After attending the launch of the Yamaha XSR700 and Yamaha XSR900 back in 2016 I went away amazed by the value for money each bike offered. I put both models through their paces and carefully considered their target audience. The Yamaha XSR700 came out on top. Sure it lacked the raw power of the XSR900, but it didn’t leave me wanting for more. It’s a bike you can easily ride close to its limits without ever feeling out of your depth.
The XSR700’s inline twin is smooth as silk and good for around 74bhp (non-limited version). It has all the grunt any city commuter could need and comes equipped with the latest safety tech. The XSR also boasts a balanced mix of modern and retro styling. Although it may not be as retro as the other bikes on this list the XSR700 clearly fits the bill.
At a touch under $12,000 AUD ($8,499 USD) this is one cheap motorcycle I would urge anyone looking for a bike in this price range to give a try.
Not only is the Husqvarna Vitpilen 401 attractively priced it’s also one of the most attractive bikes on the market (opinions may vary). I recently spent 2 weeks getting to know the Svartpilen 401 and Vitpilen 701 versions of Husqvarna’s new street bikes. Again it was the smaller of the two that won me over. The 401 is a hoot to ride. Out on the freeway, it was a little more strained than its beefier sibling, but that didn’t detract from my experience riding it.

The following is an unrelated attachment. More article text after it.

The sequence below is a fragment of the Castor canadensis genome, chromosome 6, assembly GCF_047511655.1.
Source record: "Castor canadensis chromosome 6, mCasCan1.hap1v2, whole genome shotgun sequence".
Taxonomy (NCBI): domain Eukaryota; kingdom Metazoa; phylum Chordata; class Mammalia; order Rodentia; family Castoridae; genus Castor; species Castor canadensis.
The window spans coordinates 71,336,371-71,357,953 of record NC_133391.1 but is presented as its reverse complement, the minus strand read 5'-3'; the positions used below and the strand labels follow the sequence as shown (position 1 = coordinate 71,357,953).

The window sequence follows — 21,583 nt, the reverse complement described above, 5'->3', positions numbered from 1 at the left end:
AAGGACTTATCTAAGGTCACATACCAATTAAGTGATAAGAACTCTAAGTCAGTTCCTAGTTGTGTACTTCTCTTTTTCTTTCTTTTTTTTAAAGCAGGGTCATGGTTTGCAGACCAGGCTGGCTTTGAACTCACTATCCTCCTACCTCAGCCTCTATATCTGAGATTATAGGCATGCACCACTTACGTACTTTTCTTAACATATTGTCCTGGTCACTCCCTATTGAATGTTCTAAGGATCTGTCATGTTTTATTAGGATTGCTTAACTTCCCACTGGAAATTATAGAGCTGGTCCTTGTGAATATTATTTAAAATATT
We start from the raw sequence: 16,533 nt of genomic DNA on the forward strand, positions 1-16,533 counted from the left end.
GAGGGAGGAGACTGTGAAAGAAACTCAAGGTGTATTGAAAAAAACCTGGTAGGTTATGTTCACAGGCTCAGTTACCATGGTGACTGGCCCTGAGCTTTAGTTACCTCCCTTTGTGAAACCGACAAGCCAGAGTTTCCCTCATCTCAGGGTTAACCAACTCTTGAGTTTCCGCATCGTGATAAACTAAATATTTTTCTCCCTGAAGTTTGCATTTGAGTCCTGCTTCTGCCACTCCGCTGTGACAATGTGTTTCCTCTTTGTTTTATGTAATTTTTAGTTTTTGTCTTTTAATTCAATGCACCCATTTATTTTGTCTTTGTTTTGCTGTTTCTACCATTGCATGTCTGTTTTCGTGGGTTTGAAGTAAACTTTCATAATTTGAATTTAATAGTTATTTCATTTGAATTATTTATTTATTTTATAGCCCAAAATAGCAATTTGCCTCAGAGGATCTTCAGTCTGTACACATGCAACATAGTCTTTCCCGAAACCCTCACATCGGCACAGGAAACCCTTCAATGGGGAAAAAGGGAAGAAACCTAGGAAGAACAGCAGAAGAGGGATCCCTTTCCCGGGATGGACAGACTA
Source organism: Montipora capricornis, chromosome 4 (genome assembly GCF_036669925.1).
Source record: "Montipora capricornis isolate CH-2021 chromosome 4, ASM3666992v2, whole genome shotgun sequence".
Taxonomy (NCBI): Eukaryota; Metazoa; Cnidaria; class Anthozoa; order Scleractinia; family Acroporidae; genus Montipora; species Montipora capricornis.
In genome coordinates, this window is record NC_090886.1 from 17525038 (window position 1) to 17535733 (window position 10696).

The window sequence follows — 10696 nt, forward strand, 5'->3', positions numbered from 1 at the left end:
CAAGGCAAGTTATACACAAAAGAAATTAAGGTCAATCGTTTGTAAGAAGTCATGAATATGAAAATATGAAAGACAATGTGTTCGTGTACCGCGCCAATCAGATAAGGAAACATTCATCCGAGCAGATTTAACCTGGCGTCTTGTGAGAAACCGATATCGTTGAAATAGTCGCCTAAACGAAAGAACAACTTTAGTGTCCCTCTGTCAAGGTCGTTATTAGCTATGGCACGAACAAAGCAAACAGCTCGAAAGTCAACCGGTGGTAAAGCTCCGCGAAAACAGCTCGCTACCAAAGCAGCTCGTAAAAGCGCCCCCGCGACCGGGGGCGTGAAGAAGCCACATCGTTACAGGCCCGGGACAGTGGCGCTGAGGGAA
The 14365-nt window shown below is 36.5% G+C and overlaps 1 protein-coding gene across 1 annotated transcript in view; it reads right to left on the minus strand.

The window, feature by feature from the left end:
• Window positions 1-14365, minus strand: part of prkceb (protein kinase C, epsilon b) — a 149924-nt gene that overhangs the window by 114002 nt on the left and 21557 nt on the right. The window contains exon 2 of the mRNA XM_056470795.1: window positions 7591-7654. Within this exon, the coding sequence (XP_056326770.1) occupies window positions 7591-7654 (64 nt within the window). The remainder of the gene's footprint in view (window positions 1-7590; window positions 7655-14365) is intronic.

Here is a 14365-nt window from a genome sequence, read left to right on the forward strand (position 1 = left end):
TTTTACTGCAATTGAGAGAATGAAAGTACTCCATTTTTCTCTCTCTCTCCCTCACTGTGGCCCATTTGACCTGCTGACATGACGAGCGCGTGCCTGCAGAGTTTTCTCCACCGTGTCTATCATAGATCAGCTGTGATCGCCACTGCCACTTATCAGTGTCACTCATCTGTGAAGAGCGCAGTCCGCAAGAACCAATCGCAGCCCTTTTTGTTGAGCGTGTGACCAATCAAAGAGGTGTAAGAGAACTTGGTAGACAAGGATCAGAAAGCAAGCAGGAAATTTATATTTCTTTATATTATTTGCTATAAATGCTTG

The 401 is super light and has plenty of punch. This makes throwing it around in city traffic a cinch. Give it enough gas off the line and you’ll have the front wheel in the air and it has one of the least intrusive ABS setups I’ve experienced. Also if you like attention this bike gets LOADS of it. You’d never purchase a cheap car and get the same amount attention as the Vitpilen 401 commands. So if you’re not afraid of being the centre of attention the Vitpilen 401’s $10,990 ($6,299 USD) price tag is sure to appeal.
Suzuki’s naked SV650 is an evergreen model in the companies lineup. Back in 1999 they introduced it as a “budget entry” into the naked market and seeing as it’s still around customers clearly like it. This year they introduced a new model, the SV650X which taps into the cafe racer styling trend so many manufacturers have adopted. The Suzuki SV650X is purely a styling exercise with no difference in performance, but Suzuki now offers the bike in 2 variations. There’s a limited version for new riders on license restrictions and an unrestricted full power version.